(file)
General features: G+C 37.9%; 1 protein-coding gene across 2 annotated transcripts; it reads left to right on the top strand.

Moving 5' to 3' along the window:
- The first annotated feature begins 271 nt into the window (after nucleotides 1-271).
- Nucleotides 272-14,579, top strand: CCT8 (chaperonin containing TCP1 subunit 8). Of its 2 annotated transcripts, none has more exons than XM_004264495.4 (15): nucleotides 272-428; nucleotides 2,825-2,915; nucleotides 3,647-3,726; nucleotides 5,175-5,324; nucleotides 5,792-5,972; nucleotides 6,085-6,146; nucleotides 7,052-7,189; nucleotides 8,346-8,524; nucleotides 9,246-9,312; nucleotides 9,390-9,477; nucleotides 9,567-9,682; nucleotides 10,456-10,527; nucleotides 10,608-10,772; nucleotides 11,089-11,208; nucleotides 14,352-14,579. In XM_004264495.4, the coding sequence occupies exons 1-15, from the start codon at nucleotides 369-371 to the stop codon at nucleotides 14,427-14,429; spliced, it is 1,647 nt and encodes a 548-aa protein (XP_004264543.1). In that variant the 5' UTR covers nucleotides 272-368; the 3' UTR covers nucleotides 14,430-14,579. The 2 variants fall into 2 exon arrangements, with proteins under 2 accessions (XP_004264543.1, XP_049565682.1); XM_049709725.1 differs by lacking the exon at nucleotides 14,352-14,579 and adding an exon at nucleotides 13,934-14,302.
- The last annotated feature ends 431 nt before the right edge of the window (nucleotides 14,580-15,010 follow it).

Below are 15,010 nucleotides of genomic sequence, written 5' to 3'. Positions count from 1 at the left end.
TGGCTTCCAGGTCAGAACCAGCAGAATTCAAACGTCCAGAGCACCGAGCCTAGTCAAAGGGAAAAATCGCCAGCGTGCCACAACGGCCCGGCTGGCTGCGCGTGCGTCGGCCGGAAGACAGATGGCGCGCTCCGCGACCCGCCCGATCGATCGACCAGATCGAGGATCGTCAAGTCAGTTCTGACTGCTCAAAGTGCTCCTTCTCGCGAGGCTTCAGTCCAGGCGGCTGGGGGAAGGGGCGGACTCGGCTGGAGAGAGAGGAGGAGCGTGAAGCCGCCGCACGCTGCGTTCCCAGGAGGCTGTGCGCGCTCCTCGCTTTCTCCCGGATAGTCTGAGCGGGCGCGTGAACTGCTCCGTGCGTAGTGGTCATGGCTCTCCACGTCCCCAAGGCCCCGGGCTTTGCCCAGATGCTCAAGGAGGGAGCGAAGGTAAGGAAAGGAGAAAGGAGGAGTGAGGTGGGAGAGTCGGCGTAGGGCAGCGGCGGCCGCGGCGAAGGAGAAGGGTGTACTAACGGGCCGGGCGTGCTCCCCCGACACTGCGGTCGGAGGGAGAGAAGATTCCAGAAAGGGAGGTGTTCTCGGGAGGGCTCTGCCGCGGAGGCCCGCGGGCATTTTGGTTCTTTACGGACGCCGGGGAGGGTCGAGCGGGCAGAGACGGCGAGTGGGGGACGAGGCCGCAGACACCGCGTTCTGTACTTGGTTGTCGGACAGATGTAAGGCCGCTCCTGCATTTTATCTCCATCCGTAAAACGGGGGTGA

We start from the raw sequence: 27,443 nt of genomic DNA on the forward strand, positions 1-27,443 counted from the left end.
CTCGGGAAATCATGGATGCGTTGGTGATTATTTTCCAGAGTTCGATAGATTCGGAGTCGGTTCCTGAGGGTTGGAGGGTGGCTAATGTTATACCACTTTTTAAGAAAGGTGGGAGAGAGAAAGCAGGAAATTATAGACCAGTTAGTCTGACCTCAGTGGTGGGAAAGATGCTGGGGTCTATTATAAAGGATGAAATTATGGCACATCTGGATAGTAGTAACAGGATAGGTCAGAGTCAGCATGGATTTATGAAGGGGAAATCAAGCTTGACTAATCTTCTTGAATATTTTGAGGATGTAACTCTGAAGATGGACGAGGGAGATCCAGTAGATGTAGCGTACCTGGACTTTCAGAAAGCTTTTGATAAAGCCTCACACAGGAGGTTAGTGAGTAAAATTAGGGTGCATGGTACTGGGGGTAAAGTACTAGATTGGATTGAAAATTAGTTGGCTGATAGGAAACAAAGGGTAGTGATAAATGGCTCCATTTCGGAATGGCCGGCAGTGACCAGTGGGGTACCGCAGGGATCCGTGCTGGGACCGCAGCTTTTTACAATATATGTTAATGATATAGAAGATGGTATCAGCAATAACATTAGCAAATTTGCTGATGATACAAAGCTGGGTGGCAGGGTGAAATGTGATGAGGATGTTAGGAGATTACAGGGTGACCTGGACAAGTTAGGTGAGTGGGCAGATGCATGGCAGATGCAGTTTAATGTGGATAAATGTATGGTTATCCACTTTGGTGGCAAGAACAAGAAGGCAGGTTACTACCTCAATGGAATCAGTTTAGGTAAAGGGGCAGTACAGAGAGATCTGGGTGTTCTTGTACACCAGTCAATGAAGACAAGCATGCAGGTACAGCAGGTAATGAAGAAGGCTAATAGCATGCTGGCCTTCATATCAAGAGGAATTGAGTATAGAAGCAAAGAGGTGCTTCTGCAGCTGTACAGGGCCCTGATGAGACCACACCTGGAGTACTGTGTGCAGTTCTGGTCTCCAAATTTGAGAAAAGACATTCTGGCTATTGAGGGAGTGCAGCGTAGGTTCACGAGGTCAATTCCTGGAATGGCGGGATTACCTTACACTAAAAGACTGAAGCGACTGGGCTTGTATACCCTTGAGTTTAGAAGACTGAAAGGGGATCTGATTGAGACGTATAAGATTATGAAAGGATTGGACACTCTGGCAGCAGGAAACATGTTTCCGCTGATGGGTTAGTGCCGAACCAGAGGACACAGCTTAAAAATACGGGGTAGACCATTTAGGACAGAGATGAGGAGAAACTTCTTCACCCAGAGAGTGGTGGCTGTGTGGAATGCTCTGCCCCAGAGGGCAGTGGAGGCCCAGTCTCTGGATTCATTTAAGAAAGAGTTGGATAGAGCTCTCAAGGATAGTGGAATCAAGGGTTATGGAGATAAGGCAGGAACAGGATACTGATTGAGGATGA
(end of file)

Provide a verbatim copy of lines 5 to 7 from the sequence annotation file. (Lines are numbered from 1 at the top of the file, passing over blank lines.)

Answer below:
- The last annotated feature ends 431 nt before the right edge of the window (nucleotides 14,580-15,010 follow it).

Below are 15,010 nucleotides of genomic sequence, written 5' to 3'. Positions count from 1 at the left end.
TGGCTTCCAGGTCAGAACCAGCAGAATTCAAACGTCCAGAGCACCGAGCCTAGTCAAAGGGAAAAATCGCCAGCGTGCCACAACGGCCCGGCTGGCTGCGCGTGCGTCGGCCGGAAGACAGATGGCGCGCTCCGCGACCCGCCCGATCGATCGACCAGATCGAGGATCGTCAAGTCAGTTCTGACTGCTCAAAGTGCTCCTTCTCGCGAGGCTTCAGTCCAGGCGGCTGGGGGAAGGGGCGGACTCGGCTGGAGAGAGAGGAGGAGCGTGAAGCCGCCGCACGCTGCGTTCCCAGGAGGCTGTGCGCGCTCCTCGCTTTCTCCCGGATAGTCTGAGCGGGCGCGTGAACTGCTCCGTGCGTAGTGGTCATGGCTCTCCACGTCCCCAAGGCCCCGGGCTTTGCCCAGATGCTCAAGGAGGGAGCGAAGGTAAGGAAAGGAGAAAGGAGGAGTGAGGTGGGAGAGTCGGCGTAGGGCAGCGGCGGCCGCGGCGAAGGAGAAGGGTGTACTAACGGGCCGGGCGTGCTCCCCCGACACTGCGGTCGGAGGGAGAGAAGATTCCAGAAAGGGAGGTGTTCTCGGGAGGGCTCTGCCGCGGAGGCCCGCGGGCATTTTGGTTCTTTACGGACGCCGGGGAGGGTCGAGCGGGCAGAGACGGCGAGTGGGGGACGAGGCCGCAGACACCGCGTTCTGTACTTGGTTGTCGGACAGATGTAAGGCCGCTCCTGCATTTTATCTCCATCCGTAAAACGGGGGTGA